Only thing to think about when drawing the plans are that you allow for wood movement. with ply you could screw down a large tabletop all the way around and everything would be fine, with hardwoods you’ll get splitting or warping in a 12”x12” top that doesn’t allow for movement. The only thing besides that is have fun and be creative. Also check craigslist for wood, you’d be surprised how many small mills operate selling air and kiln dried lumber for those willing to do the leg work.

-- --Rev. Russ in NY-- A posse ad esse

View Cosmicsniper's profile

Cosmicsniper

2199 posts in 1905 days


#2 posted 12-13-2012 01:51 PM

Dude…I wanna see the telescope!!!

Welcome to LJs!!!

-- jay, www.allaboutastro.com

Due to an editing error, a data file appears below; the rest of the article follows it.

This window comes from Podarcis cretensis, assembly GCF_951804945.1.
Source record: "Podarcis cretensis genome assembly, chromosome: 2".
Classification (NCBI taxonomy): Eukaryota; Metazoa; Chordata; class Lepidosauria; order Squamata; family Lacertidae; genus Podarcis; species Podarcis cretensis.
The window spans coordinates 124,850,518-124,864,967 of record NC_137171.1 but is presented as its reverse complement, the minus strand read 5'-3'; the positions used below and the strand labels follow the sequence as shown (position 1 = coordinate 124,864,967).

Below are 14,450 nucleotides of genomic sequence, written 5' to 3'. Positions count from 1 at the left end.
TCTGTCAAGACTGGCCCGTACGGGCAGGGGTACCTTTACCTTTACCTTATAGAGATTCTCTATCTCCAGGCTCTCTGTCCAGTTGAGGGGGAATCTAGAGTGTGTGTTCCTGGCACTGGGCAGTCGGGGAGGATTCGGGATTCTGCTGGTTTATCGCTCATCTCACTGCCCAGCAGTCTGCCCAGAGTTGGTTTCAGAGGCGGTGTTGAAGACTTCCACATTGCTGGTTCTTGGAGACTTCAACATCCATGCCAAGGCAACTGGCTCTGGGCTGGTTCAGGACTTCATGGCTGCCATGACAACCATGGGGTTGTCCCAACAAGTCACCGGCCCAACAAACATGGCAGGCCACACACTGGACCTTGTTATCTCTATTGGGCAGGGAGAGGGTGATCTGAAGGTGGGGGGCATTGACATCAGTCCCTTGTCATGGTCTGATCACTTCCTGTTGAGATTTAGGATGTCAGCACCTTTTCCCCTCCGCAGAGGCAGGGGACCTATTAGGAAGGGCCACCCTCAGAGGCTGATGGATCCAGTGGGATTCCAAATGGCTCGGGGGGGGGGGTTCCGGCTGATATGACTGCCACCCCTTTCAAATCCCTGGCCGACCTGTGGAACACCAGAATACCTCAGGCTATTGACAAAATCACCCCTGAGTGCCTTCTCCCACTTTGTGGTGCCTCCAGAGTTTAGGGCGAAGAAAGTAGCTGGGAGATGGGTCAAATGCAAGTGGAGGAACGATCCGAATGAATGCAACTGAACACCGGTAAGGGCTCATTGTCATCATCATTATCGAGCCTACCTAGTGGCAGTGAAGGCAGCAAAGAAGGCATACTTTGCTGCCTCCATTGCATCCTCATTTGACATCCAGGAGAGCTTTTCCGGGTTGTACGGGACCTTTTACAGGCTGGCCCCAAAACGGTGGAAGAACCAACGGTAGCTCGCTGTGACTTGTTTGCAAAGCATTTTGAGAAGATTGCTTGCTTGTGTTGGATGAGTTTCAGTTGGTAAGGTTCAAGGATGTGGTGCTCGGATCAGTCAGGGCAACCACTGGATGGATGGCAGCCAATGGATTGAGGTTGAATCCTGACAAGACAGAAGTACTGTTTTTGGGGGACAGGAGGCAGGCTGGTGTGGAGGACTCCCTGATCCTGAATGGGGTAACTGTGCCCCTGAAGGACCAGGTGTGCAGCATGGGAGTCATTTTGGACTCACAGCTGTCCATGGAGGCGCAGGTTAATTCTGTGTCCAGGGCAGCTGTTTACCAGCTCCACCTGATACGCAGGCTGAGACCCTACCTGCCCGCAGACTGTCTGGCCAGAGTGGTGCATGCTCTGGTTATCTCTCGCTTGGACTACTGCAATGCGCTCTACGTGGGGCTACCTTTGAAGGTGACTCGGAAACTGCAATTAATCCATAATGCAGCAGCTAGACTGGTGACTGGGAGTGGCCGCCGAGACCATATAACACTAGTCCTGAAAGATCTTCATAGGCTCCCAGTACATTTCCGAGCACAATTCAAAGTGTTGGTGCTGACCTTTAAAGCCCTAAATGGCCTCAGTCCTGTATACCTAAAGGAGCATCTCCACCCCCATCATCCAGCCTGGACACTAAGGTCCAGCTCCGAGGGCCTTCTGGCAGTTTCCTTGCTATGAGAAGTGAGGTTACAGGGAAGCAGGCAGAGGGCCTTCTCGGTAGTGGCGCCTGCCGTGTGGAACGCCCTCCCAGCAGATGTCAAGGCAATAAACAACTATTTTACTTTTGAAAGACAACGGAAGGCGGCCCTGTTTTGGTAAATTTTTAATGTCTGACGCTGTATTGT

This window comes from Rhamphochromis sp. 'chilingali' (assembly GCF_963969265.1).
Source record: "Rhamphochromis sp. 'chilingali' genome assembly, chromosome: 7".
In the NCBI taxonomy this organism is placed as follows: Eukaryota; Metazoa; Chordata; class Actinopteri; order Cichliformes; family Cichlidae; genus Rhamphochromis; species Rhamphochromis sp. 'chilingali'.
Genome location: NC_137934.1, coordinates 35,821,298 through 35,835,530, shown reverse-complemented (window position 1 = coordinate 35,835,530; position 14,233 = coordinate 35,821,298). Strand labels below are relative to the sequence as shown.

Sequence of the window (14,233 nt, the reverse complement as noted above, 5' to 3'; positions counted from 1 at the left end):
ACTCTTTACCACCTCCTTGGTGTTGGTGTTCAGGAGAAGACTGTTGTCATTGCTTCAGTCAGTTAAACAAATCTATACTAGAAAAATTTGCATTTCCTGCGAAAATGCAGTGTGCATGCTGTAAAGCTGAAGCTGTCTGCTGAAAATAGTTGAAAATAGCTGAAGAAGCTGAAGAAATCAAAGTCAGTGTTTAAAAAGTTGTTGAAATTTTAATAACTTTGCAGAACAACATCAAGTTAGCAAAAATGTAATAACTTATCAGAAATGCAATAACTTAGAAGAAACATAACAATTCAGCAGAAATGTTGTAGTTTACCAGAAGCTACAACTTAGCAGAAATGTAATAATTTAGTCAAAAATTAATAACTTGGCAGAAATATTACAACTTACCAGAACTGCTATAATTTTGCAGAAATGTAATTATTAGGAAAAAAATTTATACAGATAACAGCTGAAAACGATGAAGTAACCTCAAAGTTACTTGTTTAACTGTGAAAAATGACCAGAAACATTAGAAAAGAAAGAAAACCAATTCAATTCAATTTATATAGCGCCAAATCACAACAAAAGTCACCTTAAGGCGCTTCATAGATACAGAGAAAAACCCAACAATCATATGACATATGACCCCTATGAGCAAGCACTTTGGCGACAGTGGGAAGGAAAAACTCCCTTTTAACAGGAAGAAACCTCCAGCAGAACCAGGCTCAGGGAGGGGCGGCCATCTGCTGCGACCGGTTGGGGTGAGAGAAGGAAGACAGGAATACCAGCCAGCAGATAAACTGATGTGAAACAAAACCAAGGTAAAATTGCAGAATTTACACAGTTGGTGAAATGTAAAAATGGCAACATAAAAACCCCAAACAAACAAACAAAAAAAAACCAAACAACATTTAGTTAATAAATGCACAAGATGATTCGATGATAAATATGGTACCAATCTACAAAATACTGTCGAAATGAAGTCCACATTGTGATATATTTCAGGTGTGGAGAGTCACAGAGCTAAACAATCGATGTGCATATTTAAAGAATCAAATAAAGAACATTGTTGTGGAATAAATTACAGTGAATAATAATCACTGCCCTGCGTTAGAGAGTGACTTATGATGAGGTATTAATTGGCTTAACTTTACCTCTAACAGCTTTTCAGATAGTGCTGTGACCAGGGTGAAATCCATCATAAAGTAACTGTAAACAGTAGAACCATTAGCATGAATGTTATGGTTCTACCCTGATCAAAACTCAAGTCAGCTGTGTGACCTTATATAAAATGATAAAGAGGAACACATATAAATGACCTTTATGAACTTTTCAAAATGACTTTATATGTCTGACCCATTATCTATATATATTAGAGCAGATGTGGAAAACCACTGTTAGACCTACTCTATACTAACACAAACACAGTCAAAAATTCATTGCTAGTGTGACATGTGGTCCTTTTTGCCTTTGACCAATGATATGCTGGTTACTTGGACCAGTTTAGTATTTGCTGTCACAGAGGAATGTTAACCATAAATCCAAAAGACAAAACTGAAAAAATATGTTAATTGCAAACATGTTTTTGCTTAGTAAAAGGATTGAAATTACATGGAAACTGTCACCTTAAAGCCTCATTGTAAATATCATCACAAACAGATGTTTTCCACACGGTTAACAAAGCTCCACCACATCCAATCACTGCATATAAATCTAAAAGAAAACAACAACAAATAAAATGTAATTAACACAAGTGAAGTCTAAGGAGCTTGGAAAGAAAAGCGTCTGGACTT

View Cosmicsniper's profile

Cosmicsniper

2199 posts in 1905 days


#3 posted 12-13-2012 02:03 PM

Regarding the project, it really depends on your approach to joinery. In a shaker build, your joinery can certainly be innovative, but likely wont be ostentatious. You can even make it mostly concealed. This means you can use fasteners as opposed to doing traditional mortise and tenon, dovetails, or whatever. This, of course, affects your design and your cuts…as well as your tooling.

-- jay, www.allaboutastro.com

View dbray45's profile

dbray45

2617 posts in 1523 days


#4 posted 12-13-2012 02:14 PM

Plywood can work well as a starter wood. The big box stores have iron on edge banding in birch and is stain-able if you want. Also, go to your local lumber yard and see if they have off-cuts that you can have/buy for a reduced price. Everybody starts somewhere, paying big dollars for wood is a hard way to learn.

Do you have clamps – you will need a bunch in all sizes. One thing I did early on, I bought a bunch of Rockler’s 3/4” pipe clamps – went to Home Depot and bought 3/4” iron pipe of various lengths. You only need threads on one end so I had them all cut in half. I have seven or eight clamps and about 2 dozen pieces of pipe at different lengths – always available.